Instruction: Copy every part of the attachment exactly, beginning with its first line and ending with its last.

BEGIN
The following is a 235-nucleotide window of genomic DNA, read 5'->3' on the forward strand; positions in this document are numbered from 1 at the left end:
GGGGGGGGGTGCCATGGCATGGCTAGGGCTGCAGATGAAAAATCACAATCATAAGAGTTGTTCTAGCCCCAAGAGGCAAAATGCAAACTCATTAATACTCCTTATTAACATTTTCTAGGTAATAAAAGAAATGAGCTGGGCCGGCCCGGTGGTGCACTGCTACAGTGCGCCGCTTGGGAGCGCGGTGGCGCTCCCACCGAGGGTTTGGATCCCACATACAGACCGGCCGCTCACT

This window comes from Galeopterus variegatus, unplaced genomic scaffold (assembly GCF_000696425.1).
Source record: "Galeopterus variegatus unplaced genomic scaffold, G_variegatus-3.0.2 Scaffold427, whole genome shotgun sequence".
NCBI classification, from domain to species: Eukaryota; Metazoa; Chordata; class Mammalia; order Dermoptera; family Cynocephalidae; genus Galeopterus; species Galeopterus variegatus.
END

The following is a 235-nucleotide window of genomic DNA, read 5'->3' on the forward strand; positions in this document are numbered from 1 at the left end:
GGGGGGGGGTGCCATGGCATGGCTAGGGCTGCAGATGAAAAATCACAATCATAAGAGTTGTTCTAGCCCCAAGAGGCAAAATGCAAACTCATTAATACTCCTTATTAACATTTTCTAGGTAATAAAAGAAATGAGCTGGGCCGGCCCGGTGGTGCACTGCTACAGTGCGCCGCTTGGGAGCGCGGTGGCGCTCCCACCGAGGGTTTGGATCCCACATACAGACCGGCCGCTCACT

This window comes from Galeopterus variegatus, unplaced genomic scaffold (assembly GCF_000696425.1).
Source record: "Galeopterus variegatus unplaced genomic scaffold, G_variegatus-3.0.2 Scaffold427, whole genome shotgun sequence".
NCBI classification, from domain to species: Eukaryota; Metazoa; Chordata; class Mammalia; order Dermoptera; family Cynocephalidae; genus Galeopterus; species Galeopterus variegatus.